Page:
What is storytelling?
Storytelling is one of your social enterprise’s most powerful marketing tools. Sharing the stories of your employees and leadership, as well as your business’ impact on the world, creates an emotional connection to your work – and sets you apart from your competitors. It can help you gain and maintain customers, build support in your community, drive fundraising efforts, and ultimately achieve your vision.
And don’t forget that storytelling appears in a variety of formats, not just on your organization’s blog. Storytelling can be used in speeches and board presentations, visually within your business’ physical space, and written in your external communications.
Why is storytelling important?
Stories are at the heart of how we process and interact with the world. We often find it easier to remember information shared within a story than standalone data, and stories can help us learn about new things or better understand a challenge. If you can tell an impactful story, you are more likely to create a lasting memory for your audiences.
What Makes a Great Story?
Great stories can appear in visual, written, or oratory mediums and can be a variety of lengths. But there are a few key, universal elements that make any story a great one:
- It is tailored. Your story needs to speak to your audience. What do they know or currently think, what do they care about, what do you want them to do? Speak directly to them.
- It is focused. No matter the length, begin by thinking about the one, core message that you want to convey by telling your story. A great story is one that clearly communicates a takeaway from its audience and doesn’t get muddled by too many competing points.
- It paints a picture. A great story is one that follows the idea of “show, don’t tell.” Paint a picture for your audience and include details that will draw them into the narrative.
- It is clear. Stories are designed to evoke emotion and build connection, so avoid using jargon.
- It is relevant. Make it clear how the stories you’re sharing connect to your work and your mission.
Here are some examples:
- Chrysalis’ employee success stories (all of which are great examples of Asset Framing in action; see more below)
- CONBODY’s Coss Marte’s personal story of entrepreneurship and leadership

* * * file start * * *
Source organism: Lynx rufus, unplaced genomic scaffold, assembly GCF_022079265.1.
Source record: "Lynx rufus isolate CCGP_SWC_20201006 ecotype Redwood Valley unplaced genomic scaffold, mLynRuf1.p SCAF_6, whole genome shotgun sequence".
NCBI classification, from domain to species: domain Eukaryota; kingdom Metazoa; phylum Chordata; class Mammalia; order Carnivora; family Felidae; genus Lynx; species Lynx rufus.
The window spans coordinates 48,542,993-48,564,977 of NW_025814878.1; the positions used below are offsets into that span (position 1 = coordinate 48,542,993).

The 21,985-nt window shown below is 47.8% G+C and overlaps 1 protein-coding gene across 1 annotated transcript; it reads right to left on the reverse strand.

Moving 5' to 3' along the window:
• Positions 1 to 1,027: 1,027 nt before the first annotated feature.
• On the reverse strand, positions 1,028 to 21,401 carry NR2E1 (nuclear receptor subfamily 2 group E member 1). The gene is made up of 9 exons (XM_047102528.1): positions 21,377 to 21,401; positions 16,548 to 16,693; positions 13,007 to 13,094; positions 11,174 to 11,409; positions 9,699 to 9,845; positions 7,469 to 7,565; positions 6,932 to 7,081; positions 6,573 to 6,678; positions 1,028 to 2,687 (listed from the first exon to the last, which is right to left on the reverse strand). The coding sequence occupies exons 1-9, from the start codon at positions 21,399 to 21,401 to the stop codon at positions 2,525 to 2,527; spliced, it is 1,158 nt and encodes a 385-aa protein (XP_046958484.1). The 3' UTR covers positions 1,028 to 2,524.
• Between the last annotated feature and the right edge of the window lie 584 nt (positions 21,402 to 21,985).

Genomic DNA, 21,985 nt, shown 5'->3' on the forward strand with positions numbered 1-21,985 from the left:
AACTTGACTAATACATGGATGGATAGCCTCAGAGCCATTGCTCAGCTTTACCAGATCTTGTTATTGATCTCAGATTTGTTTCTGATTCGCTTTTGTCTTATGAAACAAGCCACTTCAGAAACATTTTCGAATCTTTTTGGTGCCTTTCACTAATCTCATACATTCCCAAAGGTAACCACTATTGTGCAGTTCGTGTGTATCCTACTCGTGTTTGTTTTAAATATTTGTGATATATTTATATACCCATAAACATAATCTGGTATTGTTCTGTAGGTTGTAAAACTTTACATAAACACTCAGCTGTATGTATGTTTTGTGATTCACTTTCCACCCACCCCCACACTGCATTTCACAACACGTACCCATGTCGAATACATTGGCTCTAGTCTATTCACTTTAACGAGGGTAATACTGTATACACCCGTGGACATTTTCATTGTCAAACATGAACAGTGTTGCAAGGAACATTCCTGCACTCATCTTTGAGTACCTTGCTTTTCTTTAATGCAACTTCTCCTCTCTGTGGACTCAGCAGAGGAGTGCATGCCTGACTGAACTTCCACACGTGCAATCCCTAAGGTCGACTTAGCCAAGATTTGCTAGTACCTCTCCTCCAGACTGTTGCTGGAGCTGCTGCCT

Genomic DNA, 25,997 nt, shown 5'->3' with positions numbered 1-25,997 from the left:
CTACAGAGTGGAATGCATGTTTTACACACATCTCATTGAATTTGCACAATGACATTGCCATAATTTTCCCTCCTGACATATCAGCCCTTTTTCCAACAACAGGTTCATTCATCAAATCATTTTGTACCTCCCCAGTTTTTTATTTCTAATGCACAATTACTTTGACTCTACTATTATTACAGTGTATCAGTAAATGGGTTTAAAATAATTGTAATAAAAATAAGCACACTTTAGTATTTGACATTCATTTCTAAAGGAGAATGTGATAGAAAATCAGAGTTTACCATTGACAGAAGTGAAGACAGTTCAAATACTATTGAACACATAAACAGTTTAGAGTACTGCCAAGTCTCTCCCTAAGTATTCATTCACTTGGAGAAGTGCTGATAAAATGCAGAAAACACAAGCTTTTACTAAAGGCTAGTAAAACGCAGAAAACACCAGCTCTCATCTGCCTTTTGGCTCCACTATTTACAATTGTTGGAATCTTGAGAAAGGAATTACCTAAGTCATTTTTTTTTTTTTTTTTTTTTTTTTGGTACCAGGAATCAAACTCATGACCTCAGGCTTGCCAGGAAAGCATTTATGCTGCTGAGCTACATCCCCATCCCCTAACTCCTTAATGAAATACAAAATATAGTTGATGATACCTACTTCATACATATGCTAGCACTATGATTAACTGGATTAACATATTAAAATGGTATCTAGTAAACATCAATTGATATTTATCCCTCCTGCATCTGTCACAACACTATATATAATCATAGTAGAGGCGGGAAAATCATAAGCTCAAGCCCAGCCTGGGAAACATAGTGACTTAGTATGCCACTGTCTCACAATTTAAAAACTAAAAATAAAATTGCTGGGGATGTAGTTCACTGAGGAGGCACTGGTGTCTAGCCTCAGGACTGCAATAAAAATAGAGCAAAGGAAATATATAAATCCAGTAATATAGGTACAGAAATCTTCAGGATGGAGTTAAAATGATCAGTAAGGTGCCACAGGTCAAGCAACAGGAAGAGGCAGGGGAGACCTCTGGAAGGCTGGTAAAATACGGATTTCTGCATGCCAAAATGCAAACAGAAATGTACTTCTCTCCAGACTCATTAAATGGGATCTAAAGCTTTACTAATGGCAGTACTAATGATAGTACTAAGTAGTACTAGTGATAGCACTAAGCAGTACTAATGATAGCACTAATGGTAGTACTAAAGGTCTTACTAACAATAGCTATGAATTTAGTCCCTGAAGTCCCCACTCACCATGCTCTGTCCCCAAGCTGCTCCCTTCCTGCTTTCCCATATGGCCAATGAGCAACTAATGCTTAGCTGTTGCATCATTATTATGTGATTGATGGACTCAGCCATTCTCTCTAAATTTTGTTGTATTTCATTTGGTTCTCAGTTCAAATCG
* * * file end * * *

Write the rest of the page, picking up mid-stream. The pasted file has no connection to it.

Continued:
- REDF’s mini-documentary Igniting the Flame
Best Practices: Ethical Storytelling & Asset Framing
Your staff is likely gathering stories each and every day, whether formally or not. Learning how to effectively and ethically gather and share these stories can play a vital role in your marketing strategy.
Your business has a larger mission and a responsibility to the people that you employ. Storytelling should never be exploitative or sensationalized. Instead, when done effectively, it can be empowering for everyone in your organization.
Here are some best practices to engage in ethical storytelling that involves your staff and participants, respects their wishes, centers their perspectives, and treats them as the hero of their own story.
- Set Expectations and Ask for Interest. Be transparent with your staff and participants if your organization has expectations for their participation in sharing testimonials or stories. When possible, ask broadly for those who are interested to participate, allowing people to opt in to your storytelling efforts. This can help to combat any power dynamics at play that might make staff or participants feel compelled to participate.
- Create First-Person Opportunities. When appropriate and comfortable for your participants, provide the opportunity for them to share their story in their own words. This might mean capturing a video testimonial of their experience working at your business or partnering with them to draft a written story for your website.
- Compensate Your Storytellers. If you are asking employees to share their story beyond the scope of their job and/or program requirements, or outside of their typical work and training hours, compensate them for their time.